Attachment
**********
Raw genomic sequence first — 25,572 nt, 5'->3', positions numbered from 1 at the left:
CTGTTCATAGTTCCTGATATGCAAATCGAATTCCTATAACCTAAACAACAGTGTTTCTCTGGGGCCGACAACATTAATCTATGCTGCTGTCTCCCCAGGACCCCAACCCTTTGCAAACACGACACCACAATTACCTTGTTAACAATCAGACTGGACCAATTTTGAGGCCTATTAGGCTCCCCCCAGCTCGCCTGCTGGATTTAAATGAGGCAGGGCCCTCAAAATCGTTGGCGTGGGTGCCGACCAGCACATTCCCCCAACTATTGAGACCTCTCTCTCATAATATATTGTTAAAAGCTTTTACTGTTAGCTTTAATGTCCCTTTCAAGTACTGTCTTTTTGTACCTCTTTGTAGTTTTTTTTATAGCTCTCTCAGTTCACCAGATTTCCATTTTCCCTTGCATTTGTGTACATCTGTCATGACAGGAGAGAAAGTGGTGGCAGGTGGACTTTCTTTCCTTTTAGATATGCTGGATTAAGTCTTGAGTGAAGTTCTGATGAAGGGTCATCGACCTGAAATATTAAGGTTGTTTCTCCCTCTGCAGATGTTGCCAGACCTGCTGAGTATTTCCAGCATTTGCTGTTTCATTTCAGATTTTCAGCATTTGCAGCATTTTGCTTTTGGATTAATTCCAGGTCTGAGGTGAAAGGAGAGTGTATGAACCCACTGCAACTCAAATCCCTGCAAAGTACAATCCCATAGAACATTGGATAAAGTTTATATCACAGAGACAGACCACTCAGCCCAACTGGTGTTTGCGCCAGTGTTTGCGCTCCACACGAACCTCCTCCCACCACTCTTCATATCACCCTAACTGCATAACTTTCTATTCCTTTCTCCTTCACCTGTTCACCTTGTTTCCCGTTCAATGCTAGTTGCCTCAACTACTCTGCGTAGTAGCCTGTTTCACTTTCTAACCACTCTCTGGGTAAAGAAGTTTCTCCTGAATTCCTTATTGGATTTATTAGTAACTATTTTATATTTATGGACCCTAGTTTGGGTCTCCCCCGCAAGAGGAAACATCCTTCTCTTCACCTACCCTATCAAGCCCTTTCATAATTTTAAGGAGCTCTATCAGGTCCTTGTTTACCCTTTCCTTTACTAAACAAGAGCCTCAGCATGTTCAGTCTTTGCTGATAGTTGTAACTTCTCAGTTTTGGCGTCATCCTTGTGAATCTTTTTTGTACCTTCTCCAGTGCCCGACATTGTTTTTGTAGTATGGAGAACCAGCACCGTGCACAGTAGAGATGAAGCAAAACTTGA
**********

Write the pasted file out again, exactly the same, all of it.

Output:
Raw genomic sequence first — 25,572 nt, 5'->3', positions numbered from 1 at the left:
CTGTTCATAGTTCCTGATATGCAAATCGAATTCCTATAACCTAAACAACAGTGTTTCTCTGGGGCCGACAACATTAATCTATGCTGCTGTCTCCCCAGGACCCCAACCCTTTGCAAACACGACACCACAATTACCTTGTTAACAATCAGACTGGACCAATTTTGAGGCCTATTAGGCTCCCCCCAGCTCGCCTGCTGGATTTAAATGAGGCAGGGCCCTCAAAATCGTTGGCGTGGGTGCCGACCAGCACATTCCCCCAACTATTGAGACCTCTCTCTCATAATATATTGTTAAAAGCTTTTACTGTTAGCTTTAATGTCCCTTTCAAGTACTGTCTTTTTGTACCTCTTTGTAGTTTTTTTTATAGCTCTCTCAGTTCACCAGATTTCCATTTTCCCTTGCATTTGTGTACATCTGTCATGACAGGAGAGAAAGTGGTGGCAGGTGGACTTTCTTTCCTTTTAGATATGCTGGATTAAGTCTTGAGTGAAGTTCTGATGAAGGGTCATCGACCTGAAATATTAAGGTTGTTTCTCCCTCTGCAGATGTTGCCAGACCTGCTGAGTATTTCCAGCATTTGCTGTTTCATTTCAGATTTTCAGCATTTGCAGCATTTTGCTTTTGGATTAATTCCAGGTCTGAGGTGAAAGGAGAGTGTATGAACCCACTGCAACTCAAATCCCTGCAAAGTACAATCCCATAGAACATTGGATAAAGTTTATATCACAGAGACAGACCACTCAGCCCAACTGGTGTTTGCGCCAGTGTTTGCGCTCCACACGAACCTCCTCCCACCACTCTTCATATCACCCTAACTGCATAACTTTCTATTCCTTTCTCCTTCACCTGTTCACCTTGTTTCCCGTTCAATGCTAGTTGCCTCAACTACTCTGCGTAGTAGCCTGTTTCACTTTCTAACCACTCTCTGGGTAAAGAAGTTTCTCCTGAATTCCTTATTGGATTTATTAGTAACTATTTTATATTTATGGACCCTAGTTTGGGTCTCCCCCGCAAGAGGAAACATCCTTCTCTTCACCTACCCTATCAAGCCCTTTCATAATTTTAAGGAGCTCTATCAGGTCCTTGTTTACCCTTTCCTTTACTAAACAAGAGCCTCAGCATGTTCAGTCTTTGCTGATAGTTGTAACTTCTCAGTTTTGGCGTCATCCTTGTGAATCTTTTTTGTACCTTCTCCAGTGCCCGACATTGTTTTTGTAGTATGGAGAACCAGCACCGTGCACAGTAGAGATGAAGCAAAACTTGA